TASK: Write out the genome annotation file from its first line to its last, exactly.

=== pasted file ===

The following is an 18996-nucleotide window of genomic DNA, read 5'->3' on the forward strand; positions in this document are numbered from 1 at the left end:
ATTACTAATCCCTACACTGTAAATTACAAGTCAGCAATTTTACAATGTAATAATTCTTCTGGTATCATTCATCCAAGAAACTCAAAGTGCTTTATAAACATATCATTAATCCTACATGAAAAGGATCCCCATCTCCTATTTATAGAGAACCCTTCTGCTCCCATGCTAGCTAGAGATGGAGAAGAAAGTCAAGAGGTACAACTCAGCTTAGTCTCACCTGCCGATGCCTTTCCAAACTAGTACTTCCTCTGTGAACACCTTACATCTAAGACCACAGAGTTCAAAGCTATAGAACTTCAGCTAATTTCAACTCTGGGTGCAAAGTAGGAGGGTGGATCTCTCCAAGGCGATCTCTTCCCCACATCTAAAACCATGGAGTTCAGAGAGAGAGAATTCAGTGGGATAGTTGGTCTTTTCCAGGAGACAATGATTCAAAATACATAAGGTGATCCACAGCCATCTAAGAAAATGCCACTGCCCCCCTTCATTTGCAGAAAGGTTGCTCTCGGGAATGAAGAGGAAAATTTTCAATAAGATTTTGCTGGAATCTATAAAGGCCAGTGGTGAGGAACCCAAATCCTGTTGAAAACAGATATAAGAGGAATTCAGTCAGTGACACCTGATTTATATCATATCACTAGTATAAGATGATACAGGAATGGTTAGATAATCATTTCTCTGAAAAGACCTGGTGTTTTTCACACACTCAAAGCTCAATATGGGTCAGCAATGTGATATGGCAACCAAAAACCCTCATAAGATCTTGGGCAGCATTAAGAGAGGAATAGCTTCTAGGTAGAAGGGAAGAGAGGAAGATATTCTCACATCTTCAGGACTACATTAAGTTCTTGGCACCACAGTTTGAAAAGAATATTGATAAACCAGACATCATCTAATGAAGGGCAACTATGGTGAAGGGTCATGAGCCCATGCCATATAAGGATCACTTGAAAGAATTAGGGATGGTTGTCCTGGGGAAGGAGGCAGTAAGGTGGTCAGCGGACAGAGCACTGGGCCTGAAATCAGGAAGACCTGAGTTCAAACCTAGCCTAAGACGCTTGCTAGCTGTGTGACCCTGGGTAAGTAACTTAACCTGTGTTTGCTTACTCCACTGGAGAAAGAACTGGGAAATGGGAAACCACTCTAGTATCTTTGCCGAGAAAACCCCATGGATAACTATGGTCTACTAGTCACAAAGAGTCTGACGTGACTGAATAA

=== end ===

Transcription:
The following is an 18996-nucleotide window of genomic DNA, read 5'->3' on the forward strand; positions in this document are numbered from 1 at the left end:
ATTACTAATCCCTACACTGTAAATTACAAGTCAGCAATTTTACAATGTAATAATTCTTCTGGTATCATTCATCCAAGAAACTCAAAGTGCTTTATAAACATATCATTAATCCTACATGAAAAGGATCCCCATCTCCTATTTATAGAGAACCCTTCTGCTCCCATGCTAGCTAGAGATGGAGAAGAAAGTCAAGAGGTACAACTCAGCTTAGTCTCACCTGCCGATGCCTTTCCAAACTAGTACTTCCTCTGTGAACACCTTACATCTAAGACCACAGAGTTCAAAGCTATAGAACTTCAGCTAATTTCAACTCTGGGTGCAAAGTAGGAGGGTGGATCTCTCCAAGGCGATCTCTTCCCCACATCTAAAACCATGGAGTTCAGAGAGAGAGAATTCAGTGGGATAGTTGGTCTTTTCCAGGAGACAATGATTCAAAATACATAAGGTGATCCACAGCCATCTAAGAAAATGCCACTGCCCCCCTTCATTTGCAGAAAGGTTGCTCTCGGGAATGAAGAGGAAAATTTTCAATAAGATTTTGCTGGAATCTATAAAGGCCAGTGGTGAGGAACCCAAATCCTGTTGAAAACAGATATAAGAGGAATTCAGTCAGTGACACCTGATTTATATCATATCACTAGTATAAGATGATACAGGAATGGTTAGATAATCATTTCTCTGAAAAGACCTGGTGTTTTTCACACACTCAAAGCTCAATATGGGTCAGCAATGTGATATGGCAACCAAAAACCCTCATAAGATCTTGGGCAGCATTAAGAGAGGAATAGCTTCTAGGTAGAAGGGAAGAGAGGAAGATATTCTCACATCTTCAGGACTACATTAAGTTCTTGGCACCACAGTTTGAAAAGAATATTGATAAACCAGACATCATCTAATGAAGGGCAACTATGGTGAAGGGTCATGAGCCCATGCCATATAAGGATCACTTGAAAGAATTAGGGATGGTTGTCCTGGGGAAGGAGGCAGTAAGGTGGTCAGCGGACAGAGCACTGGGCCTGAAATCAGGAAGACCTGAGTTCAAACCTAGCCTAAGACGCTTGCTAGCTGTGTGACCCTGGGTAAGTAACTTAACCTGTGTTTGCTTACTCCACTGGAGAAAGAACTGGGAAATGGGAAACCACTCTAGTATCTTTGCCGAGAAAACCCCATGGATAACTATGGTCTACTAGTCACAAAGAGTCTGACGTGACTGAATAA